nun

1
[nuhn]
See more synonyms for nun on Thesaurus.com
noun
  1. a woman member of a religious order, especially one bound by vows of poverty, chastity, and obedience.
  2. any of various birds, especially a domestic variety of pigeon.

Origin of nun

1
before 900; Middle English, Old English nunne < Medieval Latin nonna, feminine of nonnus monk
Related formsnun·like, adjective

nun

2
[noon, noo n]
noun
  1. the 14th letter of the Hebrew alphabet.
  2. the consonant sound represented by this letter.

Origin of nun

2
First recorded in 1875–80, nun is from the Hebrew word nūn literally, fish

nūn

[noo n]
noun
  1. the 25th letter of the Arabic alphabet.

Origin of nūn

From Arabic; see origin at nun2, nu1

Nun

[noon]
noun Egyptian Religion.
  1. oldest of the ancient Egyptian gods, personifying the primordial ocean from which the world was formed; father of Ra, the sun god.
Also Nu [noo] /nu/.

Nun River

[noon]
noun
  1. a major channel of the Niger River, in W Africa.
Dictionary.com Unabridged Based on the Random House Unabridged Dictionary, © Random House, Inc. 2018


Examples from the Web for nun

Contemporary Examples of nun

Historical Examples of nun

  • I could see myself like the novice who had just been admitted as a nun.

    My Double Life

    Sarah Bernhardt

  • The idea of becoming a nun always haunted me, but I was no longer mystic.

    My Double Life

    Sarah Bernhardt

  • My father said something to the nun who came forward, and she took us into the parlour.

    My Double Life

    Sarah Bernhardt

  • Her bonnet was trimmed with ruches, so close together that it looked like a nun's head-gear.

    My Double Life

    Sarah Bernhardt

  • The dowry left to me by my father was ample enough for the dowry of a nun.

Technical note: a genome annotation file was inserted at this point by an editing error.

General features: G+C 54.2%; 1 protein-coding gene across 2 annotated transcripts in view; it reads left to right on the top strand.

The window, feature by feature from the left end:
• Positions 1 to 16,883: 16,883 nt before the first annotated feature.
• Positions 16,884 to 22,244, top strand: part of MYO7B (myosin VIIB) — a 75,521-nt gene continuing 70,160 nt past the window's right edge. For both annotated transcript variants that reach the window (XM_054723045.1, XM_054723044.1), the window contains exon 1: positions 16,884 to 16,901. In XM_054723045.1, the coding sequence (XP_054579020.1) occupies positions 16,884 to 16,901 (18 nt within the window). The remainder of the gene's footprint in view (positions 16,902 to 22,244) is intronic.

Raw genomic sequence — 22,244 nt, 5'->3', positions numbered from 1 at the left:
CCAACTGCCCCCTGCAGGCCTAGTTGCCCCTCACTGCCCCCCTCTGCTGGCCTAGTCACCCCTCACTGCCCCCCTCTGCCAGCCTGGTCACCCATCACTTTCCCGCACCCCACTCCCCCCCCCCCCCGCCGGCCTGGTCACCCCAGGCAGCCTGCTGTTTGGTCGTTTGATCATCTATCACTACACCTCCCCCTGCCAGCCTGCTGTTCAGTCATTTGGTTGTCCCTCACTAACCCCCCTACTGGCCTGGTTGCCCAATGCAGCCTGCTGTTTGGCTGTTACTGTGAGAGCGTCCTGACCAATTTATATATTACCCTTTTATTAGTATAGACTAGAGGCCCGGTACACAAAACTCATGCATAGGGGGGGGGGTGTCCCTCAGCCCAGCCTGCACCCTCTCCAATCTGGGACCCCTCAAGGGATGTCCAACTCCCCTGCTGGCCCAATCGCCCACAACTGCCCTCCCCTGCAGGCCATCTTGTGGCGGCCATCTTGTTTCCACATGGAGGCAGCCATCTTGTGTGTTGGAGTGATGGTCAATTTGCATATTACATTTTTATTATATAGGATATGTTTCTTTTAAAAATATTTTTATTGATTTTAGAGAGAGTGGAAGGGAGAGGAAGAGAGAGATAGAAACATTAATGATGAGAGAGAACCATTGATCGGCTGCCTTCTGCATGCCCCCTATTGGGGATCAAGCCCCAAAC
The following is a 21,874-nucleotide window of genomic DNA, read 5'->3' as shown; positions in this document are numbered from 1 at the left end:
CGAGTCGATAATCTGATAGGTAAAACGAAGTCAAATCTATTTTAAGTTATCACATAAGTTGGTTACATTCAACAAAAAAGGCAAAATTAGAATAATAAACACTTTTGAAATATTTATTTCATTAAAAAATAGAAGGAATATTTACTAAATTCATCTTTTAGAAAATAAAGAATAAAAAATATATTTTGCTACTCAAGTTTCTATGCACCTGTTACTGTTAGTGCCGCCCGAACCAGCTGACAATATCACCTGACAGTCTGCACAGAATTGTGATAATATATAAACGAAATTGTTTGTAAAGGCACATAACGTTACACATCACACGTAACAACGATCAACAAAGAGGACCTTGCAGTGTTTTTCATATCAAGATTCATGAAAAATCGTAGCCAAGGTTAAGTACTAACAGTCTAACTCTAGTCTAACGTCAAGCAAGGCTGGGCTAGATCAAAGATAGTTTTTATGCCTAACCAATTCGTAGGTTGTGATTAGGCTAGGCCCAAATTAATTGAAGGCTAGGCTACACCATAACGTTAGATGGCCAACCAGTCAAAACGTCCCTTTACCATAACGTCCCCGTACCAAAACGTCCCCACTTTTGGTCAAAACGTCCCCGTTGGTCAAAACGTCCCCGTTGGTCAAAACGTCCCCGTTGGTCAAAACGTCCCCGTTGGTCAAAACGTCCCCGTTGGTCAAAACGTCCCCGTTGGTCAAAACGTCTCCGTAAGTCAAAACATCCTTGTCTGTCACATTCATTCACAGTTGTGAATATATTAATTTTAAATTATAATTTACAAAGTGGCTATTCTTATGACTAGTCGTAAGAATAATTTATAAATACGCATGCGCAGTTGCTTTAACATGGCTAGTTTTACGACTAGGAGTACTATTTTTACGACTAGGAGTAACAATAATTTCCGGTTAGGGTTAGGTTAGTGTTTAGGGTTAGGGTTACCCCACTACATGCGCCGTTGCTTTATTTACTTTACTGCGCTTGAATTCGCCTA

My Double Life

    Sarah Bernhardt


British Dictionary definitions for nun

nun

1
noun
  1. a female member of a religious order
  2. (sometimes capital) a variety of domestic fancy pigeon usually having a black-and-white plumage with a ridged peak or cowl of short white feathers
Derived Formsnunlike, adjective

Word Origin for nun

Old English nunne, from Church Latin nonna, from Late Latin: form of address used for an elderly woman

nun

2
noun
  1. the 14th letter in the Hebrew alphabet (נ or, at the end of a word, ן), transliterated as n
Collins English Dictionary - Complete & Unabridged 2012 Digital Edition © William Collins Sons & Co. Ltd. 1979, 1986 © HarperCollins Publishers 1998, 2000, 2003, 2005, 2006, 2007, 2009, 2012

Word Origin and History for nun
n.

Old English nunne "nun, vestal, pagan priestess, woman devoted to religious life under vows," from Late Latin nonna "nun, tutor," originally (along with masc. nonnus) a term of address to elderly persons, perhaps from children's speech, reminiscent of nana (cf. Sanskrit nona, Persian nana "mother," Greek nanna "aunt," Serbo-Croatian nena "mother," Italian nonna, Welsh nain "grandmother;" see nanny).

Online Etymology Dictionary, © 2010 Douglas Harper

nun in Culture

nun

A female member of a religious order, living in a convent, whose work is confined to the convent. The term is also applied broadly to other female members of religious orders (“sisters”) who often live outside their convents and work as teachers, nurses, social workers, or administrators.

The New Dictionary of Cultural Literacy, Third Edition Copyright © 2005 by Houghton Mifflin Harcourt Publishing Company. Published by Houghton Mifflin Harcourt Publishing Company. All rights reserved.